Weight loss surgery has been around for well over fifty years now and, while there are of course risks the majority of patients are very happy with the results and enjoy a an enormously improved standard of living. However, there is a price to pay and you will have to lead a very different lifestyle following surgery which may be very hard unless you are prepared for the change.
Some of the post-surgical changes are obvious as the principle behind weight loss surgery is to drastically reduce the size of your stomach and physically restrict the quantity of food that you can eat. This simply means that those days of sitting down to a big meal are gone forever.
However some of the other consequences of surgery are less obvious.
For instance, even in small quantities the days of eating foods that are high in fat or sugar are also over. The results of eating foods of this nature can be extremely unpleasant as their rapid absorption in your newly shortened digestive tract can produce very disagreeable feelings of faintness.
You will also discover that the change in your eating pattern leaves you very short of water so that you need to get used to drinking small amounts of water during the day in order to avoid becoming dehydrated.
This is all very well but just what can you expect from obesity surgery when it comes to weight loss?
Results will of course vary from one person to the next but it is important to begin by looking at just how post-surgical weight loss is measured.
Here you have to begin by calculating how much excess weight you are carrying and this is done by working out your ideal weight. Working in pounds, for a man this will be 106 plus 6 times your height in inches minus 60. For example, for a man who is 5ft 10ins tall the ideal weight will be (106 + [6 x (70 – 60)]) which works out at 166 pounds. For a woman the principle is the same but here a women’s ideal weight is calculated as 100 plus 5 times her height measured in inches minus 60.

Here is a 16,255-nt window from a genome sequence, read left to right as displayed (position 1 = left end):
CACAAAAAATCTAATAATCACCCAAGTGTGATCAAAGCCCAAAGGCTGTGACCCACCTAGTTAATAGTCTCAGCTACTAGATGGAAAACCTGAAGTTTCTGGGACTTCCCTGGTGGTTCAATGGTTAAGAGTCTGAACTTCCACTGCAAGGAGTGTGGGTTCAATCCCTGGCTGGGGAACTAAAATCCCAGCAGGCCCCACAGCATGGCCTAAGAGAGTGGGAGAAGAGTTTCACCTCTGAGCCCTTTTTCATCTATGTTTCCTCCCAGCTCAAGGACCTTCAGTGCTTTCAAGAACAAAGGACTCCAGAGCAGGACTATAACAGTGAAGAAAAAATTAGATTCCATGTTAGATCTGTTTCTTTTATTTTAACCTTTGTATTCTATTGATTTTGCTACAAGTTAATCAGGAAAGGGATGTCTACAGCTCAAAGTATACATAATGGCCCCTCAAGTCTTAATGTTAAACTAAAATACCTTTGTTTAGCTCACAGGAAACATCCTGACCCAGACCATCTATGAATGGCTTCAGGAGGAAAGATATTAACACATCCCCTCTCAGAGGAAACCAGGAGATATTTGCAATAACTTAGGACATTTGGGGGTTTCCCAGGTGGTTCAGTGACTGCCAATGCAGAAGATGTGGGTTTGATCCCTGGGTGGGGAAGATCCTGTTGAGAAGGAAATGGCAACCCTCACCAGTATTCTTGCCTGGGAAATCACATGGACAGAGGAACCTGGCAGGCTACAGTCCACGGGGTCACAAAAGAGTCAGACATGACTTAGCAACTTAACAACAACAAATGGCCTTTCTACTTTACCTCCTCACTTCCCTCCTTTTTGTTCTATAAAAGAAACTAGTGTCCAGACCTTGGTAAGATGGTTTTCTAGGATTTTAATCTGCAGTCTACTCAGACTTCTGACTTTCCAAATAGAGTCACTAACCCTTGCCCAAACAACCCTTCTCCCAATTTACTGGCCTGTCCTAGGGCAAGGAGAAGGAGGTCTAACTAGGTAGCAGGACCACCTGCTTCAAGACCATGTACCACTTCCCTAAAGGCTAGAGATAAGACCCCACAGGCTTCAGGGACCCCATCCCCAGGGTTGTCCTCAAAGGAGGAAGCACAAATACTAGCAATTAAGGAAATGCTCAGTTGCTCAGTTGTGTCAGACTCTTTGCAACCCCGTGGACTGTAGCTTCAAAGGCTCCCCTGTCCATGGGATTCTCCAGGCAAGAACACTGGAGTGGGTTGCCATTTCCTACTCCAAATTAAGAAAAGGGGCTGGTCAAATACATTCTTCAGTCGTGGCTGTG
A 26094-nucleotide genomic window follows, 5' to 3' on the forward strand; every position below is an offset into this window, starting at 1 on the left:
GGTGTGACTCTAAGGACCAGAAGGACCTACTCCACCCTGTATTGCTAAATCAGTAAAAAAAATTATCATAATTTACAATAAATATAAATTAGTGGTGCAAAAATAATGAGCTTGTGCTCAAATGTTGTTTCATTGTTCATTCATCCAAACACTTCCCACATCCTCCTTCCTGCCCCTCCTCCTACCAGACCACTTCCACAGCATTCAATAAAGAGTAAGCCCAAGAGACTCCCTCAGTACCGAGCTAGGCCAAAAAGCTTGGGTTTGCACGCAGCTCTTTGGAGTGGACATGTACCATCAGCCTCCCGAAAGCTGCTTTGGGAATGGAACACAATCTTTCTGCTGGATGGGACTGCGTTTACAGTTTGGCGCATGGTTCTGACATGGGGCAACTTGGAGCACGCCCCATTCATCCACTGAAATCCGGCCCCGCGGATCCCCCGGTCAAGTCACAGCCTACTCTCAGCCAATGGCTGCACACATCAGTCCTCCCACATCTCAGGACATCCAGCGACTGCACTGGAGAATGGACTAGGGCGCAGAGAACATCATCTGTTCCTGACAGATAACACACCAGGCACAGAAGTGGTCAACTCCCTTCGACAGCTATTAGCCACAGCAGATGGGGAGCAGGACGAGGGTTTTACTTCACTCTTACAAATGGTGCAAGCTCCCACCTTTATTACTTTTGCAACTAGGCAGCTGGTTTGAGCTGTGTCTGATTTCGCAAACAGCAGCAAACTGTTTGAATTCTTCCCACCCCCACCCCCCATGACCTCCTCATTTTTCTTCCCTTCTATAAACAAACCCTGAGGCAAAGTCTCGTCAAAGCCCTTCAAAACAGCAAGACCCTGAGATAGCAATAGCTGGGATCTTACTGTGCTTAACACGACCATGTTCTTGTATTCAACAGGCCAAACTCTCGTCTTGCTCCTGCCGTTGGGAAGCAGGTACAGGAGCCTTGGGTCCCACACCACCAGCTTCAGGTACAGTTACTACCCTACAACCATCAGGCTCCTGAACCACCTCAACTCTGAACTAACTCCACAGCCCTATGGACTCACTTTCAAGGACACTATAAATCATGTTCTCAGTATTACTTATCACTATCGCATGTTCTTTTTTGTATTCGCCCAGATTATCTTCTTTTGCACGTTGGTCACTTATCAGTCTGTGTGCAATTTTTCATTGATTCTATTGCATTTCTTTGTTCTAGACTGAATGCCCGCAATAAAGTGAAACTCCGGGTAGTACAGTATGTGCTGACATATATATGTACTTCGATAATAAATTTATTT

Thus, if we take the example of the man above and give him a weight of 366 pounds then he is carrying 200 pounds in excess weight. Weight loss is then measured in terms of the percentage of excess weight lost over time. So, if at the end of 6 months he has dropped 100 pounds then his weight loss will be 50 percent.
In the majority of cases you could expect to lose around 50 percent of your excess weight within the 6 months following surgery climbing to approximately 70 percent one year after surgery and to perhaps 80 percent at the end of 2 years. For the majority of patients however weight loss will stop after 2 years and some long-term weight gain will be evident. Long-term weight gain is typically around 10 to 15 percent of your excess weight.
Once again, as a general rule, if you are very overweight you will shed a greater percentage of your excess weight (possibly as much as 90 to 95 percent) while if you are not so heavily overweight you may shed as little as 60 percent within 2 years of surgery.
You will almost certainly not shed 100 percent of your excess weight and are not going to reach your ideal weight as a result of surgery. As a consequence, it is occasionally said that gastric bypass surgery is not a completely successful. Nevertheless the overwhelming majority of patients would not agree with this statement and will tell you that the improvement in their quality of life is simply unimaginable.